2013-05-17 13.51.19

When I find the words
I will write on this paper: a petal
Thin yet strong smooth but lined
With dreams and shimmers of fool’s gold

When I can’t find the words
I see their colors figments
Of passion saturated pigments
Of ecstatic reds coursing on fire
Against a forget-me-not sky

When words fail to explain
The unreasoned but so right emotion
I hear its structure in the flower
A balanced three part harmony
Quivering in the heat, laughing in the rain

When the bougainvillea blossoms fade
As they surely must after summer’s bliss
Of kisses and caresses without shade
They will tear and tumble in a thousand sighs
Like wordless and dying butterflies.

three part harmony

About emmylgant

Cloud watcher and dreamer sometimes wise, often foolish, but I am what I am.
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9 Responses to Bougainvillea

  1. copyeditcat says:

    I’ve never been a lover of poetry, but I enjoy spending a few minutes with your poems. Poetry really gets me to slow down and think. I can’t read it in a rush like I do everything else. So thanks for that. And although bougainvillea are often referred to in literature, I don’t think I’ve ever seen one — so thanks for the photo. I like what you’ve expressed here. Words do indeed fail.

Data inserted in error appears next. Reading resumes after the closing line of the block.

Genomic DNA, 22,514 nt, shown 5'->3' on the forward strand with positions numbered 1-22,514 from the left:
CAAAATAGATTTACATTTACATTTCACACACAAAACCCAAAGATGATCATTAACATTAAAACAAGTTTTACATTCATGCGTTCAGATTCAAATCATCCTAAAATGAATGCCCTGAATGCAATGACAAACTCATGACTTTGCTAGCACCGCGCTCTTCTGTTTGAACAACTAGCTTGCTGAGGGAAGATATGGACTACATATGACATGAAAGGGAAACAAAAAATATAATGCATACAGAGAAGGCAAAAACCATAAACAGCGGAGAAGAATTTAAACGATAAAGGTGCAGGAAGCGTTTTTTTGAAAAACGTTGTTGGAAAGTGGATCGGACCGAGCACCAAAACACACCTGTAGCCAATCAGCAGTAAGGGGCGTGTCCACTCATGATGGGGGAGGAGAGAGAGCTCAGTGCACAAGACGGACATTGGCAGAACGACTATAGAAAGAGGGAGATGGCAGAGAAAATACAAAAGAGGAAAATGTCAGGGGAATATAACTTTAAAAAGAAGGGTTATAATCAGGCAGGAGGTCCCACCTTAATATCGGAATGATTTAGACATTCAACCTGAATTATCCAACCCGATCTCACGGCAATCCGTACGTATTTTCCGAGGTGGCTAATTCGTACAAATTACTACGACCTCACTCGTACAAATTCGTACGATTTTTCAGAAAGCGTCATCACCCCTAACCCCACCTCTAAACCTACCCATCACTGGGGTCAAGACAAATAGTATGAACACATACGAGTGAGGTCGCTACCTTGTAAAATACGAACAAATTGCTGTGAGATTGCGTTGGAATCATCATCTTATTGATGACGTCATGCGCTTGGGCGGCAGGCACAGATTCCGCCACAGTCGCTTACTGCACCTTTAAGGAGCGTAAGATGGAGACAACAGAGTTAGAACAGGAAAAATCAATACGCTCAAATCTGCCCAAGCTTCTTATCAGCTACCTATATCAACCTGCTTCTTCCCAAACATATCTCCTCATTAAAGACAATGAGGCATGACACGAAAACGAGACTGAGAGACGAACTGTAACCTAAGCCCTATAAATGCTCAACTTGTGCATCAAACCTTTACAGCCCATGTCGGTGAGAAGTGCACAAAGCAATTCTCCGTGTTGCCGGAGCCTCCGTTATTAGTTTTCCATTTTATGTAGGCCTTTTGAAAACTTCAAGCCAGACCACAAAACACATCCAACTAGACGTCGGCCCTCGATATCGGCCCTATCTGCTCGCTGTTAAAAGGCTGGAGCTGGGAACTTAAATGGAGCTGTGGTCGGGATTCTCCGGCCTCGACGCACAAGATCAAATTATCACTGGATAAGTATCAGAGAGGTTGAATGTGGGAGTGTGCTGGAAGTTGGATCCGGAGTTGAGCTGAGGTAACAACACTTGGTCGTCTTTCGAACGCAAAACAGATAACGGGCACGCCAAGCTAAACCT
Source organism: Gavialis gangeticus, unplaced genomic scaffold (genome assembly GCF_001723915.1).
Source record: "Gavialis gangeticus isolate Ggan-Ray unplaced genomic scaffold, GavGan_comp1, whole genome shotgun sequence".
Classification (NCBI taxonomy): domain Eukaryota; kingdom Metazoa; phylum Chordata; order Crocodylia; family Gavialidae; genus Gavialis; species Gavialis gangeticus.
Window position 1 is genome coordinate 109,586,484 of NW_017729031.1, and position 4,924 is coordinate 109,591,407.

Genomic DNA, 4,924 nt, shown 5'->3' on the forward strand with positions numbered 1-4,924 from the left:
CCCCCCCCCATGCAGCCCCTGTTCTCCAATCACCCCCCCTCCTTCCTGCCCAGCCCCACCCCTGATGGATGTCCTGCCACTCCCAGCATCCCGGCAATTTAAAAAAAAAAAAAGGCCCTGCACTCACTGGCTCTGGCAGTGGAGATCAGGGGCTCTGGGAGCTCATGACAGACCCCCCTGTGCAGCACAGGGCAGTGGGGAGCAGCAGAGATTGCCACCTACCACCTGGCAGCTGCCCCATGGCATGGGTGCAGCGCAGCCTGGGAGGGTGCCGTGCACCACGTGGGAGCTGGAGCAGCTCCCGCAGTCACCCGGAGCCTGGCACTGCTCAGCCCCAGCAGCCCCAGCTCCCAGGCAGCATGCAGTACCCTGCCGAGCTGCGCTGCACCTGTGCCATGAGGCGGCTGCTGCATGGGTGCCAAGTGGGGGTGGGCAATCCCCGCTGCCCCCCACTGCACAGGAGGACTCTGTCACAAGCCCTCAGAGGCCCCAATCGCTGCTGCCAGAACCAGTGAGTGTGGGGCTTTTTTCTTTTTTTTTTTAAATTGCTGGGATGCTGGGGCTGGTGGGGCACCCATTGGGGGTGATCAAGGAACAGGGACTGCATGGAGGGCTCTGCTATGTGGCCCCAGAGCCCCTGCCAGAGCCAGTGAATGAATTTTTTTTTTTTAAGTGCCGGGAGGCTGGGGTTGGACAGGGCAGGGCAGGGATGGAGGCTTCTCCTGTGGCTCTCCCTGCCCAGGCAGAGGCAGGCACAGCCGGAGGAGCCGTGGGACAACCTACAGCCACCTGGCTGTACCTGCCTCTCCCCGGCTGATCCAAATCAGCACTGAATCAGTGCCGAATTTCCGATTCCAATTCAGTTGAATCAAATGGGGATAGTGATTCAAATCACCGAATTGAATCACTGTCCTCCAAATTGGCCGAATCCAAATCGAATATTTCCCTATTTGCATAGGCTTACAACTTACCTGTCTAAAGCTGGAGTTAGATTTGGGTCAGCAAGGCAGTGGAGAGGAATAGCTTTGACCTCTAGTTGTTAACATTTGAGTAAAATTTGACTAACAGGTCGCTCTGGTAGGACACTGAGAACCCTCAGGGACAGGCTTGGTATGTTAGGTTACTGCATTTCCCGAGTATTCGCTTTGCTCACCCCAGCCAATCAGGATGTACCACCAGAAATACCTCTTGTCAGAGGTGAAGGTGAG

• emmylgant says:

      Thank you. I really appreciate your comments. They are indeed beautiful flowers. The intensity and complexity of their color is positively enchanting.


  2. This is just stunning, and yet the French version is immeasurably better, more achingly painfully wonderful.
    But what is most impressive is that you did not translate directly, but reworded oh so beautifully.
    Tu as commence en Francais?


    • emmylgant says:

      Thank you so much. The idea came in French. The first draft in English. I tried to translate it, hated it. I went back to the idea, focused on meaning and rewrote it in French trying to stay faithful to the English structure. Now you know all my secrets 🙂


  3. So, so beautiful


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  5. skipmars says:

    I wasn’t familiar with this vine/tree, so I looked it up. Like the rose, its stalk is thorny. An interesting contrast, no?


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